Cornell University enrolls over 4,300 international students who hold temporary, "non-immigrant" visa status in the US. Their Cornell education combined with multicultural and multilingual skills make these students an excellent asset to any US employer. This brochure is designed to clarify the employment eligibility of international students in general terms, and to encourage you as a prospective employer to consider these talented graduates in your human resource development plan.
The majority of international students studying in the US hold F1 student visa status. A few hold J1 student visa status. In both cases, the regulations allow these students to apply for work authorization during their studies AND after graduation. Just as the name implies, this "practical training" period is meant to give students real world experience in their major field of study.
Little Paperwork for Employers
Long-Term Employment: Changing to a Different Visa Status
After practical training, most students may continue to work if the employer sponsors the student's application for another visa type—usually the H1B, or the TN for Canadians and Mexicans.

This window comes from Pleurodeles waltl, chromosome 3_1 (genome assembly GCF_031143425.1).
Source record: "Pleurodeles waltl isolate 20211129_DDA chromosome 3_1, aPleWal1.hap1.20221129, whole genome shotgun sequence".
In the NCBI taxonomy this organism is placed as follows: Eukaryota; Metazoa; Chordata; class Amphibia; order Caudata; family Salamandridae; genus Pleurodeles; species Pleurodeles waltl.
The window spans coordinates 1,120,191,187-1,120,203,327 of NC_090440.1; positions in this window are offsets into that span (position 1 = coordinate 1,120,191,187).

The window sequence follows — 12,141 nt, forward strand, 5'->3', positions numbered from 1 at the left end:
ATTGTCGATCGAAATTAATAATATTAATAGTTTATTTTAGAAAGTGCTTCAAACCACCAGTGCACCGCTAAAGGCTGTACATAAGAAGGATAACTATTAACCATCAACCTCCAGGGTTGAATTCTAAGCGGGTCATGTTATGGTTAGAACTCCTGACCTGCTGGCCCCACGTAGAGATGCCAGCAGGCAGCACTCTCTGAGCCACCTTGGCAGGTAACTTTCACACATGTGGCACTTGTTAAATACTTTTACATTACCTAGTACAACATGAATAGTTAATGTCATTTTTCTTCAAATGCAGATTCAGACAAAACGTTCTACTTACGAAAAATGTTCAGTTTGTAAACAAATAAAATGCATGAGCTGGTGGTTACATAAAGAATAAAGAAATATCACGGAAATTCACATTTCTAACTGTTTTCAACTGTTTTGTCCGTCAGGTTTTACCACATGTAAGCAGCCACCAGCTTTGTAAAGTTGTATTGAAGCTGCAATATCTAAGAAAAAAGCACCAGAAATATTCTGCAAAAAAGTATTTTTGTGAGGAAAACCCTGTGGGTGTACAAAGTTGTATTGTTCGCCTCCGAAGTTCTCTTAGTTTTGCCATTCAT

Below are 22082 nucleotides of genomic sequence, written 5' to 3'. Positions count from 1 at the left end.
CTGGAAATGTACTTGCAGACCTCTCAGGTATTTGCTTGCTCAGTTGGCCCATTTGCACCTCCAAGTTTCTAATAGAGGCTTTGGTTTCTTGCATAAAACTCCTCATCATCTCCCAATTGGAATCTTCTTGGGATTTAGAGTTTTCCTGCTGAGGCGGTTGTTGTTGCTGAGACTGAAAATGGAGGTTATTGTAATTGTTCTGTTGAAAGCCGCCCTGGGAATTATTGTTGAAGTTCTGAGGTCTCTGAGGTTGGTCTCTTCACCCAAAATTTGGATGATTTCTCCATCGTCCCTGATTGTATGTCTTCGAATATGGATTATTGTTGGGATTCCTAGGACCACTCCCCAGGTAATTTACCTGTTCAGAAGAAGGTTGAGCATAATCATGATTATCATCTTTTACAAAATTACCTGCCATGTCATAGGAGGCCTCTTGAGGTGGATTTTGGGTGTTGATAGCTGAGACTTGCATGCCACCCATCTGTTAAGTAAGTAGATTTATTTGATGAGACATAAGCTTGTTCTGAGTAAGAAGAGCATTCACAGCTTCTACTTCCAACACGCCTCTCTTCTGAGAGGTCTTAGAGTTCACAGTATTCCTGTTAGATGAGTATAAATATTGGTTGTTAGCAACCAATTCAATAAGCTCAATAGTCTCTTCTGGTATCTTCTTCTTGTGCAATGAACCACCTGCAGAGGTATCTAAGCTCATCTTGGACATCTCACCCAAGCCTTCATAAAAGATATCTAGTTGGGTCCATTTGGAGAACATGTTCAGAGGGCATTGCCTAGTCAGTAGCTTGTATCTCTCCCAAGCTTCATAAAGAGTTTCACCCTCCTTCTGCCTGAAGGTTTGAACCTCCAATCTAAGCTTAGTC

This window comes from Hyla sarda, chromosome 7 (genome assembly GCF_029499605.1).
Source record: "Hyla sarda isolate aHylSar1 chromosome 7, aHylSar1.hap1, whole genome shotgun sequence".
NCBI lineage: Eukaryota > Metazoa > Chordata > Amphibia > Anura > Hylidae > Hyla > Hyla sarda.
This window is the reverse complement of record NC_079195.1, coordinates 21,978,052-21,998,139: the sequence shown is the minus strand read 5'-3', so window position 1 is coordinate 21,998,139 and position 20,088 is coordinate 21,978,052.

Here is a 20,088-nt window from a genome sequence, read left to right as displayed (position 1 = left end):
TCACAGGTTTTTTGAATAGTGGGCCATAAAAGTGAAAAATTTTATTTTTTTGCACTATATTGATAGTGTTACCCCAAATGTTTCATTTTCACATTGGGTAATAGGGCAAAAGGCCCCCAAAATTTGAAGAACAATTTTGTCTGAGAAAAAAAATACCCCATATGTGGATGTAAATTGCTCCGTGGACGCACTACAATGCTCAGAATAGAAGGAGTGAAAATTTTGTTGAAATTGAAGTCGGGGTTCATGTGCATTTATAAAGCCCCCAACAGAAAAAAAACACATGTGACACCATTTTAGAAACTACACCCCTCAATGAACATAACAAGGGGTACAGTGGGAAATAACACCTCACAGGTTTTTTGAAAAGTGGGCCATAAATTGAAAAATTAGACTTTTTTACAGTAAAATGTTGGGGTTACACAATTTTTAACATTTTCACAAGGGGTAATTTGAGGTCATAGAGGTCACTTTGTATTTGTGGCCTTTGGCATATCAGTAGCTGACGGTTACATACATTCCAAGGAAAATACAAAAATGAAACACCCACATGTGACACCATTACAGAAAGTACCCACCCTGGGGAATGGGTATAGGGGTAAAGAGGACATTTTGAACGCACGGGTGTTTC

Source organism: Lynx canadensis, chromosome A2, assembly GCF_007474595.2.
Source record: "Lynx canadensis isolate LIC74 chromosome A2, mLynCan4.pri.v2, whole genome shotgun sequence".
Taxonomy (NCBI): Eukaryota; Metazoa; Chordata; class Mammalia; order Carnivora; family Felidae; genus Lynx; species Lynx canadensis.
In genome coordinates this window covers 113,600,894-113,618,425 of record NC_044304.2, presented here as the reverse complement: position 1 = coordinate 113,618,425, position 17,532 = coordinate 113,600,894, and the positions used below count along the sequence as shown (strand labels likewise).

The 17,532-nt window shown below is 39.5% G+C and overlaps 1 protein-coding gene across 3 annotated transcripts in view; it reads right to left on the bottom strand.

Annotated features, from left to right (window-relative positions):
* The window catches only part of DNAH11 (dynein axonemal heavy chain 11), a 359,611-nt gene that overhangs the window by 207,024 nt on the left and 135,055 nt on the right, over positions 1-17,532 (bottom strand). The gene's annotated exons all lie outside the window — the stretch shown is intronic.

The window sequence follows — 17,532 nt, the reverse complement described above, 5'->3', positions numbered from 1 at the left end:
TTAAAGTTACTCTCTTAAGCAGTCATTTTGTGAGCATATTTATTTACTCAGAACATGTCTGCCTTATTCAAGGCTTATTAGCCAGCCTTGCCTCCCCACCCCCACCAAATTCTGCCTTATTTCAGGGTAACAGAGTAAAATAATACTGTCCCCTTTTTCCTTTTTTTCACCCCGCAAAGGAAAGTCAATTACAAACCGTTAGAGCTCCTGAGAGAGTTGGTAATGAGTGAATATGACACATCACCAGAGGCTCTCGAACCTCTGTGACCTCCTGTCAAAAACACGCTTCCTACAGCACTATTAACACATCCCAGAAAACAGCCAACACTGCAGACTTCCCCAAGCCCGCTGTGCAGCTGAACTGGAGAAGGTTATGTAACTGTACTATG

The TN visa allows Canadians and Mexicans to work in the US for three years at a time renewable indefinitely in certain occupations.
An employer can apply to the U.S. Citizenship and Immigration Service (USCIS) for an H1B visa for an employee. The H1B visa may be used for up to six years. There are forms that must be filed with the state and federal labor departments for the H1B, but the employer does NOT have to prove that there are no US workers available. The employer only has to demonstrate that the international is qualified for the job and will be paid the "prevailing wage" for that job. The H1B can take from 2 weeks to 5 months to be approved. More information is available on the website of the Miller Mayer law firm.
Attention is often drawn to these options (student and temporary worker visas) because they are satisfactory alternatives to the green card or permanent resident status and involve much less time, expense, and paperwork than the green card process.
Many international students seeking opportunities for post-graduate career employment in the US fully intend to return to their home countries after spending a few years establishing themselves professionally. These internationals and the companies they work for are well served by the non-immigrant employment options discussed here. In these cases, efforts to secure U.S. permanent residence are not at all necessary.
All employees, including international students, must complete the I-9 "Employment Eligibility Verification" form. The I-9 requires the employer to verify the identity and work authorization of every person hired. The I-9 form is available in a paper form, on the USCIS website but there is also an electronic verification process called "e-verify" which is becoming increasingly required by the US federal government. More information on E-Verify is available here.